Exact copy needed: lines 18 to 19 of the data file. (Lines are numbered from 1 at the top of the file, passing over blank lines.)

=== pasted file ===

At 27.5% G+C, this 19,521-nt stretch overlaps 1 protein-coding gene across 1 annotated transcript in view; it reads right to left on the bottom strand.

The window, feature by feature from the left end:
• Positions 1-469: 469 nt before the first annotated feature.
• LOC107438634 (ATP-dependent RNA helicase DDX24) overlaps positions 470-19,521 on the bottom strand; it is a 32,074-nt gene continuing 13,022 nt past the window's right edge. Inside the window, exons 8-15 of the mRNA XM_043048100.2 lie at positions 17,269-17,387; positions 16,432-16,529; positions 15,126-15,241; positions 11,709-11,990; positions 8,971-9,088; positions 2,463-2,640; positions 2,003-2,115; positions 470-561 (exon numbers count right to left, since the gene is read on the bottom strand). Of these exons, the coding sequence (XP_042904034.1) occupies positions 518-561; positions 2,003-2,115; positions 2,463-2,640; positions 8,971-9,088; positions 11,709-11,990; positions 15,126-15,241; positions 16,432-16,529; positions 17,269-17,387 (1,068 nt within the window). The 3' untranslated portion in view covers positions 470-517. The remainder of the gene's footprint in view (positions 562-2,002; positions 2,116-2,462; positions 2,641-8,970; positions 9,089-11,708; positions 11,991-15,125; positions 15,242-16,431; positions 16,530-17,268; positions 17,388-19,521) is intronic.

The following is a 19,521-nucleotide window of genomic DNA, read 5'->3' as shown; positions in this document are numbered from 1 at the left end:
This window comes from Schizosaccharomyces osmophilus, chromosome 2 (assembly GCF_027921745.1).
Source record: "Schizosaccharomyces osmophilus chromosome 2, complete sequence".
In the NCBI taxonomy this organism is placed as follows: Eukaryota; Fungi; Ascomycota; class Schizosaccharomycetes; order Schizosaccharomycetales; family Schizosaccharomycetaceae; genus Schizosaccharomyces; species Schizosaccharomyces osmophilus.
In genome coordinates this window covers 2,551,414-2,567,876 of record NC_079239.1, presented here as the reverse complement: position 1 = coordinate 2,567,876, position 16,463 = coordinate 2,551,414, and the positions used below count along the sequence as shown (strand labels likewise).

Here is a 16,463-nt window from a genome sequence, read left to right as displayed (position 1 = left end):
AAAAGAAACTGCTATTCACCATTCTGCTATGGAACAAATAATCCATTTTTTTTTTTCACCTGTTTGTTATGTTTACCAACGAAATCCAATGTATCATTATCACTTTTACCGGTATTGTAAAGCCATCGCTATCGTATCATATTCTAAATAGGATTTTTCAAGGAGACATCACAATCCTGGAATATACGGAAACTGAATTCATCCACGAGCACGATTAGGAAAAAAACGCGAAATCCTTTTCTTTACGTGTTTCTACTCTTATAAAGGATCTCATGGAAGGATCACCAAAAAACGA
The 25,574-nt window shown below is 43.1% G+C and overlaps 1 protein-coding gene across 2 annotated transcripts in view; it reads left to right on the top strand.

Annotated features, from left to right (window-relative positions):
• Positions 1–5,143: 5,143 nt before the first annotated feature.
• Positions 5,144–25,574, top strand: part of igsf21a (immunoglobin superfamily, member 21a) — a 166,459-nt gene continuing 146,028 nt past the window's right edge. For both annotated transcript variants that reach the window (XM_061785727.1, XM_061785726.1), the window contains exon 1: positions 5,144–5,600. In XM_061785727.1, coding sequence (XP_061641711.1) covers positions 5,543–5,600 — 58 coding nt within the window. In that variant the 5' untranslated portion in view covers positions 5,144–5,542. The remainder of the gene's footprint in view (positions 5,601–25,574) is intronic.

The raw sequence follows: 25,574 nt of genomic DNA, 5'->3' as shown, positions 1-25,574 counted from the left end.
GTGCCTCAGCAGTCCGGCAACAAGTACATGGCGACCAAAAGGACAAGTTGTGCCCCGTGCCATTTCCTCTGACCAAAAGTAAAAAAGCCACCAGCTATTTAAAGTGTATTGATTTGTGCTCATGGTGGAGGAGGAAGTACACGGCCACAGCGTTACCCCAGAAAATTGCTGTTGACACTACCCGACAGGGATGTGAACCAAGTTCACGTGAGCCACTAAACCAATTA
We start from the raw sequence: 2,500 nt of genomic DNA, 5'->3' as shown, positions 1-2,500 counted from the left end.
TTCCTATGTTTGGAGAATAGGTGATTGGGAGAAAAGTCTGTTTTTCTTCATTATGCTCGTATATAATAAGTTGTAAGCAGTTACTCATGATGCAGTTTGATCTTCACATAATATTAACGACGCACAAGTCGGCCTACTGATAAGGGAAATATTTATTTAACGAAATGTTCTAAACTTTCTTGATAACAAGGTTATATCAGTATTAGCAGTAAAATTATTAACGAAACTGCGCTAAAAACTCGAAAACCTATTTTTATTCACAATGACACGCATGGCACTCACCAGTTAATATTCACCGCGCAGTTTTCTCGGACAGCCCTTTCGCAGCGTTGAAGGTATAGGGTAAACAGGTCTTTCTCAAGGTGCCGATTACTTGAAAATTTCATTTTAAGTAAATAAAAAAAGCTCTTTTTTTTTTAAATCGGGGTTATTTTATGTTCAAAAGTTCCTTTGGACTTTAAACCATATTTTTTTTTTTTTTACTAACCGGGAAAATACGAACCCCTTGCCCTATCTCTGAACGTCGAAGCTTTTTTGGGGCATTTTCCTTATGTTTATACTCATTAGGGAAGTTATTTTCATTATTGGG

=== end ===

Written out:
We start from the raw sequence: 2,500 nt of genomic DNA, 5'->3' as shown, positions 1-2,500 counted from the left end.
TTCCTATGTTTGGAGAATAGGTGATTGGGAGAAAAGTCTGTTTTTCTTCATTATGCTCGTATATAATAAGTTGTAAGCAGTTACTCATGATGCAGTTTGATCTTCACATAATATTAACGACGCACAAGTCGGCCTACTGATAAGGGAAATATTTATTTAACGAAATGTTCTAAACTTTCTTGATAACAAGGTTATATCAGTATTAGCAGTAAAATTATTAACGAAACTGCGCTAAAAACTCGAAAACCTATTTTTATTCACAATGACACGCATGGCACTCACCAGTTAATATTCACCGCGCAGTTTTCTCGGACAGCCCTTTCGCAGCGTTGAAGGTATAGGGTAAACAGGTCTTTCTCAAGGTGCCGATTACTTGAAAATTTCATTTTAAGTAAATAAAAAAAGCTCTTTTTTTTTTAAATCGGGGTTATTTTATGTTCAAAAGTTCCTTTGGACTTTAAACCATATTTTTTTTTTTTTTACTAACCGGGAAAATACGAACCCCTTGCCCTATCTCTGAACGTCGAAGCTTTTTTGGGGCATTTTCCTTATGTTTATACTCATTAGGGAAGTTATTTTCATTATTGGG